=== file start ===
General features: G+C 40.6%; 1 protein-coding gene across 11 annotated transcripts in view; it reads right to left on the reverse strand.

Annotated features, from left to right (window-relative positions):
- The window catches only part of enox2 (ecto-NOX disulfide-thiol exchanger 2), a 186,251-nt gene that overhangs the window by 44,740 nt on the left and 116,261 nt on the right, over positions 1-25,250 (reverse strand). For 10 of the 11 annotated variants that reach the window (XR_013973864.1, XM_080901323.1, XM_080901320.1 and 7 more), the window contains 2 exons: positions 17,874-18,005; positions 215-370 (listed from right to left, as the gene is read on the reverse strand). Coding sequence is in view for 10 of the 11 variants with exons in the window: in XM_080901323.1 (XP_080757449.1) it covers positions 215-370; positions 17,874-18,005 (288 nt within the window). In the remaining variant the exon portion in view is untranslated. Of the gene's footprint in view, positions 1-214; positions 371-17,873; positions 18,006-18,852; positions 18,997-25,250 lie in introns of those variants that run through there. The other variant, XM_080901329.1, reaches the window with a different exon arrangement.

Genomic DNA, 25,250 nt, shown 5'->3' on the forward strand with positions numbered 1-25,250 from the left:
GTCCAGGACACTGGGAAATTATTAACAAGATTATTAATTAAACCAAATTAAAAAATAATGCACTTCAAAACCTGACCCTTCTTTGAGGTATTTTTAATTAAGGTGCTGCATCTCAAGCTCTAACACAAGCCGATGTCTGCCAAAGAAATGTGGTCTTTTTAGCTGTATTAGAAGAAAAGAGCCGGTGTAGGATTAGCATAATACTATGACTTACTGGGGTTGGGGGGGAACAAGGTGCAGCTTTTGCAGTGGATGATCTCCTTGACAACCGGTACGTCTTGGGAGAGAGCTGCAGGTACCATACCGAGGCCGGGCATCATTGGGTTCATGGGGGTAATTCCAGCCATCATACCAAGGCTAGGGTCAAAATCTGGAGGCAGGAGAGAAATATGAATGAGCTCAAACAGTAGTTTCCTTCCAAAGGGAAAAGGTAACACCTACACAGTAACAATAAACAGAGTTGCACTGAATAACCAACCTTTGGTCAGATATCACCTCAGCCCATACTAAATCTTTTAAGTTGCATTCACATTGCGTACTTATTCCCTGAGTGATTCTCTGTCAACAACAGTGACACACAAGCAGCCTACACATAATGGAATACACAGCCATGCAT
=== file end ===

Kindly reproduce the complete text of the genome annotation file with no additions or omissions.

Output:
General features: G+C 40.6%; 1 protein-coding gene across 11 annotated transcripts in view; it reads right to left on the reverse strand.

Annotated features, from left to right (window-relative positions):
- The window catches only part of enox2 (ecto-NOX disulfide-thiol exchanger 2), a 186,251-nt gene that overhangs the window by 44,740 nt on the left and 116,261 nt on the right, over positions 1-25,250 (reverse strand). For 10 of the 11 annotated variants that reach the window (XR_013973864.1, XM_080901323.1, XM_080901320.1 and 7 more), the window contains 2 exons: positions 17,874-18,005; positions 215-370 (listed from right to left, as the gene is read on the reverse strand). Coding sequence is in view for 10 of the 11 variants with exons in the window: in XM_080901323.1 (XP_080757449.1) it covers positions 215-370; positions 17,874-18,005 (288 nt within the window). In the remaining variant the exon portion in view is untranslated. Of the gene's footprint in view, positions 1-214; positions 371-17,873; positions 18,006-18,852; positions 18,997-25,250 lie in introns of those variants that run through there. The other variant, XM_080901329.1, reaches the window with a different exon arrangement.

Genomic DNA, 25,250 nt, shown 5'->3' on the forward strand with positions numbered 1-25,250 from the left:
GTCCAGGACACTGGGAAATTATTAACAAGATTATTAATTAAACCAAATTAAAAAATAATGCACTTCAAAACCTGACCCTTCTTTGAGGTATTTTTAATTAAGGTGCTGCATCTCAAGCTCTAACACAAGCCGATGTCTGCCAAAGAAATGTGGTCTTTTTAGCTGTATTAGAAGAAAAGAGCCGGTGTAGGATTAGCATAATACTATGACTTACTGGGGTTGGGGGGGAACAAGGTGCAGCTTTTGCAGTGGATGATCTCCTTGACAACCGGTACGTCTTGGGAGAGAGCTGCAGGTACCATACCGAGGCCGGGCATCATTGGGTTCATGGGGGTAATTCCAGCCATCATACCAAGGCTAGGGTCAAAATCTGGAGGCAGGAGAGAAATATGAATGAGCTCAAACAGTAGTTTCCTTCCAAAGGGAAAAGGTAACACCTACACAGTAACAATAAACAGAGTTGCACTGAATAACCAACCTTTGGTCAGATATCACCTCAGCCCATACTAAATCTTTTAAGTTGCATTCACATTGCGTACTTATTCCCTGAGTGATTCTCTGTCAACAACAGTGACACACAAGCAGCCTACACATAATGGAATACACAGCCATGCAT